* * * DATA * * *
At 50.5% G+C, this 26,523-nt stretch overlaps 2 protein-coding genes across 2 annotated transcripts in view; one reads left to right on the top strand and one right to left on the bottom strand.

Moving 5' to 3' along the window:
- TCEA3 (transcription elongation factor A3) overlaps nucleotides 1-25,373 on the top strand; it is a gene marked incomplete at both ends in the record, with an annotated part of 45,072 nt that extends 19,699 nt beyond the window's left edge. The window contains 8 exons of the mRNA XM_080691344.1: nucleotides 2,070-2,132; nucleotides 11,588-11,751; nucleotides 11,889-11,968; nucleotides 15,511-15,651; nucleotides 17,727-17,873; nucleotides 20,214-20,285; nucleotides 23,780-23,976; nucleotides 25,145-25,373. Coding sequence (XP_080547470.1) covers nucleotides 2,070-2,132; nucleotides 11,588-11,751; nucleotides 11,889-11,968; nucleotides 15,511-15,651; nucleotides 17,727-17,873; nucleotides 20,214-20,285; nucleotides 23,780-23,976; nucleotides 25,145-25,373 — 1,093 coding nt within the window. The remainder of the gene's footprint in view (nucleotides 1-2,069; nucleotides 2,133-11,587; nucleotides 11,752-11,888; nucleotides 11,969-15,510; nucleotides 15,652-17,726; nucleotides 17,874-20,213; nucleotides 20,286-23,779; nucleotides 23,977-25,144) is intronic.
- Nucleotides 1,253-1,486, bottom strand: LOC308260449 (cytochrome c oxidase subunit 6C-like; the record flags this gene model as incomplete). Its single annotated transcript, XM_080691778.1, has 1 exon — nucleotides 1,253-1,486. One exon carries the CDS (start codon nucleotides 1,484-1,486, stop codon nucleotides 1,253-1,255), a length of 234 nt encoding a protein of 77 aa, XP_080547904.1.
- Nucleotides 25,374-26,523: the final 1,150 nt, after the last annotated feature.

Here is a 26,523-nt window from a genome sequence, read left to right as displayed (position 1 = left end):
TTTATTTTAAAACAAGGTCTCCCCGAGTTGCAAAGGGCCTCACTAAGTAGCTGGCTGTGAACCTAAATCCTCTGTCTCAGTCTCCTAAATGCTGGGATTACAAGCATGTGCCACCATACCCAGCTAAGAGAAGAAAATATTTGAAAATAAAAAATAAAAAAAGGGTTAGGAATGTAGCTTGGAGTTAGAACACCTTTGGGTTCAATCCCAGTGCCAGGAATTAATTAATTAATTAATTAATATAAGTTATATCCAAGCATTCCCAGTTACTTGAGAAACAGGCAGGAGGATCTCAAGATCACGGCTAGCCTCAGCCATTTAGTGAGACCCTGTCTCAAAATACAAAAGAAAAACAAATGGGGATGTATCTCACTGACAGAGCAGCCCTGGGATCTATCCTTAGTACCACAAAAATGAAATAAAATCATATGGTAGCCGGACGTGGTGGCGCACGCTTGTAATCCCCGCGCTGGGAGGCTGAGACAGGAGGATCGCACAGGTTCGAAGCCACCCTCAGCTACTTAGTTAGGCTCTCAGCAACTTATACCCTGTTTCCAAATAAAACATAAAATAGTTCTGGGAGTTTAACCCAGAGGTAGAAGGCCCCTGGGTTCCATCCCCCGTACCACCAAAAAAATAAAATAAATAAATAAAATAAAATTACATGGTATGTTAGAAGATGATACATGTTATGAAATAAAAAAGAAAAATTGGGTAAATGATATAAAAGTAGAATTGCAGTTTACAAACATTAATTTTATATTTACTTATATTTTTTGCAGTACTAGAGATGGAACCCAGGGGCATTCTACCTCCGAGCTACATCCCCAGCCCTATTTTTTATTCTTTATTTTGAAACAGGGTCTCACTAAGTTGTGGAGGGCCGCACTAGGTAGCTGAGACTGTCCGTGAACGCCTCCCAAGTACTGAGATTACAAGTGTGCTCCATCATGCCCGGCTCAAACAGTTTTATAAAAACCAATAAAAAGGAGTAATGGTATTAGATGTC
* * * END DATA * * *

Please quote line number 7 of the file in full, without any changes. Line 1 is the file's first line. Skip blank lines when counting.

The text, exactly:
TTTATTTTAAAACAAGGTCTCCCCGAGTTGCAAAGGGCCTCACTAAGTAGCTGGCTGTGAACCTAAATCCTCTGTCTCAGTCTCCTAAATGCTGGGATTACAAGCATGTGCCACCATACCCAGCTAAGAGAAGAAAATATTTGAAAATAAAAAATAAAAAAAGGGTTAGGAATGTAGCTTGGAGTTAGAACACCTTTGGGTTCAATCCCAGTGCCAGGAATTAATTAATTAATTAATTAATATAAGTTATATCCAAGCATTCCCAGTTACTTGAGAAACAGGCAGGAGGATCTCAAGATCACGGCTAGCCTCAGCCATTTAGTGAGACCCTGTCTCAAAATACAAAAGAAAAACAAATGGGGATGTATCTCACTGACAGAGCAGCCCTGGGATCTATCCTTAGTACCACAAAAATGAAATAAAATCATATGGTAGCCGGACGTGGTGGCGCACGCTTGTAATCCCCGCGCTGGGAGGCTGAGACAGGAGGATCGCACAGGTTCGAAGCCACCCTCAGCTACTTAGTTAGGCTCTCAGCAACTTATACCCTGTTTCCAAATAAAACATAAAATAGTTCTGGGAGTTTAACCCAGAGGTAGAAGGCCCCTGGGTTCCATCCCCCGTACCACCAAAAAAATAAAATAAATAAATAAAATAAAATTACATGGTATGTTAGAAGATGATACATGTTATGAAATAAAAAAGAAAAATTGGGTAAATGATATAAAAGTAGAATTGCAGTTTACAAACATTAATTTTATATTTACTTATATTTTTTGCAGTACTAGAGATGGAACCCAGGGGCATTCTACCTCCGAGCTACATCCCCAGCCCTATTTTTTATTCTTTATTTTGAAACAGGGTCTCACTAAGTTGTGGAGGGCCGCACTAGGTAGCTGAGACTGTCCGTGAACGCCTCCCAAGTACTGAGATTACAAGTGTGCTCCATCATGCCCGGCTCAAACAGTTTTATAAAAACCAATAAAAAGGAGTAATGGTATTAGATGTC